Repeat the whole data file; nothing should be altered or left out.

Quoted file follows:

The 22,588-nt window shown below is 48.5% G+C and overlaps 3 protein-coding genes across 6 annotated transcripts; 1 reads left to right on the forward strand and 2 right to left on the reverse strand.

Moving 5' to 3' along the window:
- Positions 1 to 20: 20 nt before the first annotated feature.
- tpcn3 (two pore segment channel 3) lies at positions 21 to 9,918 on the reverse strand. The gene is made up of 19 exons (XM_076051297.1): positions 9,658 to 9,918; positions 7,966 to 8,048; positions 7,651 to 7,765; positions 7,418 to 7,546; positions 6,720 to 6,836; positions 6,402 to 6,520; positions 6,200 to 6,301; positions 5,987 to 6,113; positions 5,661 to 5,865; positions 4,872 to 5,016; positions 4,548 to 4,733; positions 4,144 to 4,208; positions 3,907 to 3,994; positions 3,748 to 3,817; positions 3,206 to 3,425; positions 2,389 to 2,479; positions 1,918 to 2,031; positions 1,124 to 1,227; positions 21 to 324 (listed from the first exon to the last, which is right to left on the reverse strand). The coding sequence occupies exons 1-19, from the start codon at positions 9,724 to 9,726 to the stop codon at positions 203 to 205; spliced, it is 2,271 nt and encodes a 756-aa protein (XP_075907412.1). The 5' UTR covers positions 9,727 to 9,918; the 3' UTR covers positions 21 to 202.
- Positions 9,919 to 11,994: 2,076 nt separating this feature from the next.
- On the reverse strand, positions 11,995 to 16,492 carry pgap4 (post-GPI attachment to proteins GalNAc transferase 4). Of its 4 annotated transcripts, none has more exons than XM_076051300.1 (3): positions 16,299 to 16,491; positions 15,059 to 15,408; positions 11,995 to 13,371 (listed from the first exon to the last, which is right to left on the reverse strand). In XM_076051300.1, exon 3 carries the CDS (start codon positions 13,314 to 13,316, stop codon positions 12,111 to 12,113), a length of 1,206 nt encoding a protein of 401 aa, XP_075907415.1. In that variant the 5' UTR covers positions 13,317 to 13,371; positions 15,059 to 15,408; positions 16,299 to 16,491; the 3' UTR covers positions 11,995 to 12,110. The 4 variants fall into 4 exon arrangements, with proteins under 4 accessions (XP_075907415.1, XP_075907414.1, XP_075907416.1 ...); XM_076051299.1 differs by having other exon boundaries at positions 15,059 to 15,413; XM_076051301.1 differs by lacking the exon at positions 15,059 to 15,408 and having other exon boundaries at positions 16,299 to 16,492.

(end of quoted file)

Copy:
The 22,588-nt window shown below is 48.5% G+C and overlaps 3 protein-coding genes across 6 annotated transcripts; 1 reads left to right on the forward strand and 2 right to left on the reverse strand.

Moving 5' to 3' along the window:
- Positions 1 to 20: 20 nt before the first annotated feature.
- tpcn3 (two pore segment channel 3) lies at positions 21 to 9,918 on the reverse strand. The gene is made up of 19 exons (XM_076051297.1): positions 9,658 to 9,918; positions 7,966 to 8,048; positions 7,651 to 7,765; positions 7,418 to 7,546; positions 6,720 to 6,836; positions 6,402 to 6,520; positions 6,200 to 6,301; positions 5,987 to 6,113; positions 5,661 to 5,865; positions 4,872 to 5,016; positions 4,548 to 4,733; positions 4,144 to 4,208; positions 3,907 to 3,994; positions 3,748 to 3,817; positions 3,206 to 3,425; positions 2,389 to 2,479; positions 1,918 to 2,031; positions 1,124 to 1,227; positions 21 to 324 (listed from the first exon to the last, which is right to left on the reverse strand). The coding sequence occupies exons 1-19, from the start codon at positions 9,724 to 9,726 to the stop codon at positions 203 to 205; spliced, it is 2,271 nt and encodes a 756-aa protein (XP_075907412.1). The 5' UTR covers positions 9,727 to 9,918; the 3' UTR covers positions 21 to 202.
- Positions 9,919 to 11,994: 2,076 nt separating this feature from the next.
- On the reverse strand, positions 11,995 to 16,492 carry pgap4 (post-GPI attachment to proteins GalNAc transferase 4). Of its 4 annotated transcripts, none has more exons than XM_076051300.1 (3): positions 16,299 to 16,491; positions 15,059 to 15,408; positions 11,995 to 13,371 (listed from the first exon to the last, which is right to left on the reverse strand). In XM_076051300.1, exon 3 carries the CDS (start codon positions 13,314 to 13,316, stop codon positions 12,111 to 12,113), a length of 1,206 nt encoding a protein of 401 aa, XP_075907415.1. In that variant the 5' UTR covers positions 13,317 to 13,371; positions 15,059 to 15,408; positions 16,299 to 16,491; the 3' UTR covers positions 11,995 to 12,110. The 4 variants fall into 4 exon arrangements, with proteins under 4 accessions (XP_075907415.1, XP_075907414.1, XP_075907416.1 ...); XM_076051299.1 differs by having other exon boundaries at positions 15,059 to 15,413; XM_076051301.1 differs by lacking the exon at positions 15,059 to 15,408 and having other exon boundaries at positions 16,299 to 16,492.